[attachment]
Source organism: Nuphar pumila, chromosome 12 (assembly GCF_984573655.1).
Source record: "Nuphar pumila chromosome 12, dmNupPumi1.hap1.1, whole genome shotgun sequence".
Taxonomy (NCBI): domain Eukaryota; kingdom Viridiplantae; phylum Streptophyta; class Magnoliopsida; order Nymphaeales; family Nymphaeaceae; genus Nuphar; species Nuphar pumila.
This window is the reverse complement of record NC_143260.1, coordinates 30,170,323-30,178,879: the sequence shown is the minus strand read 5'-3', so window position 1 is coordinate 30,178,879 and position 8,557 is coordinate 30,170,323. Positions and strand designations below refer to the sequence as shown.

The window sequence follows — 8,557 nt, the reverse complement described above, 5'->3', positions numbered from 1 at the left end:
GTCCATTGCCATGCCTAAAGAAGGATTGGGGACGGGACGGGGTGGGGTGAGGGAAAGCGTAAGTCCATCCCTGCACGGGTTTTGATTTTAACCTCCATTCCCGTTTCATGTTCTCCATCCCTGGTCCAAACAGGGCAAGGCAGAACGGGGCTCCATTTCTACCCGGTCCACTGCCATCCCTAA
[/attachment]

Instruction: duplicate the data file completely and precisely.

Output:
Source organism: Nuphar pumila, chromosome 12 (assembly GCF_984573655.1).
Source record: "Nuphar pumila chromosome 12, dmNupPumi1.hap1.1, whole genome shotgun sequence".
Taxonomy (NCBI): domain Eukaryota; kingdom Viridiplantae; phylum Streptophyta; class Magnoliopsida; order Nymphaeales; family Nymphaeaceae; genus Nuphar; species Nuphar pumila.
This window is the reverse complement of record NC_143260.1, coordinates 30,170,323-30,178,879: the sequence shown is the minus strand read 5'-3', so window position 1 is coordinate 30,178,879 and position 8,557 is coordinate 30,170,323. Positions and strand designations below refer to the sequence as shown.

The window sequence follows — 8,557 nt, the reverse complement described above, 5'->3', positions numbered from 1 at the left end:
GTCCATTGCCATGCCTAAAGAAGGATTGGGGACGGGACGGGGTGGGGTGAGGGAAAGCGTAAGTCCATCCCTGCACGGGTTTTGATTTTAACCTCCATTCCCGTTTCATGTTCTCCATCCCTGGTCCAAACAGGGCAAGGCAGAACGGGGCTCCATTTCTACCCGGTCCACTGCCATCCCTAA